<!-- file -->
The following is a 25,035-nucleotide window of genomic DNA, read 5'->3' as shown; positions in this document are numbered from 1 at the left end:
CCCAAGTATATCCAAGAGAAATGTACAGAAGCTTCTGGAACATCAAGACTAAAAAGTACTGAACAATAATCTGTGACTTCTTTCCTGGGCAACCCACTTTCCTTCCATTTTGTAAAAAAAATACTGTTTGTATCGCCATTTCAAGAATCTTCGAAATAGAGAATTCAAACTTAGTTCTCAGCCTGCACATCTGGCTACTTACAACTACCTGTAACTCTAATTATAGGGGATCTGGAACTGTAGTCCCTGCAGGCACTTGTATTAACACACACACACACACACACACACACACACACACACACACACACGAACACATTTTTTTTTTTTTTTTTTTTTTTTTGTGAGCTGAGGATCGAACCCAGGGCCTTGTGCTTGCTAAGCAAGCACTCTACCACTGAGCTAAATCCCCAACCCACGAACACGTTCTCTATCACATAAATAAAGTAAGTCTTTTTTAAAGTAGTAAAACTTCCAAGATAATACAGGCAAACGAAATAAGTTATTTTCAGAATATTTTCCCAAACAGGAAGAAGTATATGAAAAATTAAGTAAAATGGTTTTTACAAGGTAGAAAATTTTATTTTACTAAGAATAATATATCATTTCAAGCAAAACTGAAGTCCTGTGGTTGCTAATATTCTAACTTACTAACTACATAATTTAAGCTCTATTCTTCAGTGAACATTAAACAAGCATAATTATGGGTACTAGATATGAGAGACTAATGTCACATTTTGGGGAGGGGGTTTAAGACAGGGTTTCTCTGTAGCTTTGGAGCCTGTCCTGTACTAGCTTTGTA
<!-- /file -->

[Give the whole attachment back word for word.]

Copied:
The following is a 25,035-nucleotide window of genomic DNA, read 5'->3' as shown; positions in this document are numbered from 1 at the left end:
CCCAAGTATATCCAAGAGAAATGTACAGAAGCTTCTGGAACATCAAGACTAAAAAGTACTGAACAATAATCTGTGACTTCTTTCCTGGGCAACCCACTTTCCTTCCATTTTGTAAAAAAAATACTGTTTGTATCGCCATTTCAAGAATCTTCGAAATAGAGAATTCAAACTTAGTTCTCAGCCTGCACATCTGGCTACTTACAACTACCTGTAACTCTAATTATAGGGGATCTGGAACTGTAGTCCCTGCAGGCACTTGTATTAACACACACACACACACACACACACACACACACACACACACACACGAACACATTTTTTTTTTTTTTTTTTTTTTTTTGTGAGCTGAGGATCGAACCCAGGGCCTTGTGCTTGCTAAGCAAGCACTCTACCACTGAGCTAAATCCCCAACCCACGAACACGTTCTCTATCACATAAATAAAGTAAGTCTTTTTTAAAGTAGTAAAACTTCCAAGATAATACAGGCAAACGAAATAAGTTATTTTCAGAATATTTTCCCAAACAGGAAGAAGTATATGAAAAATTAAGTAAAATGGTTTTTACAAGGTAGAAAATTTTATTTTACTAAGAATAATATATCATTTCAAGCAAAACTGAAGTCCTGTGGTTGCTAATATTCTAACTTACTAACTACATAATTTAAGCTCTATTCTTCAGTGAACATTAAACAAGCATAATTATGGGTACTAGATATGAGAGACTAATGTCACATTTTGGGGAGGGGGTTTAAGACAGGGTTTCTCTGTAGCTTTGGAGCCTGTCCTGTACTAGCTTTGTA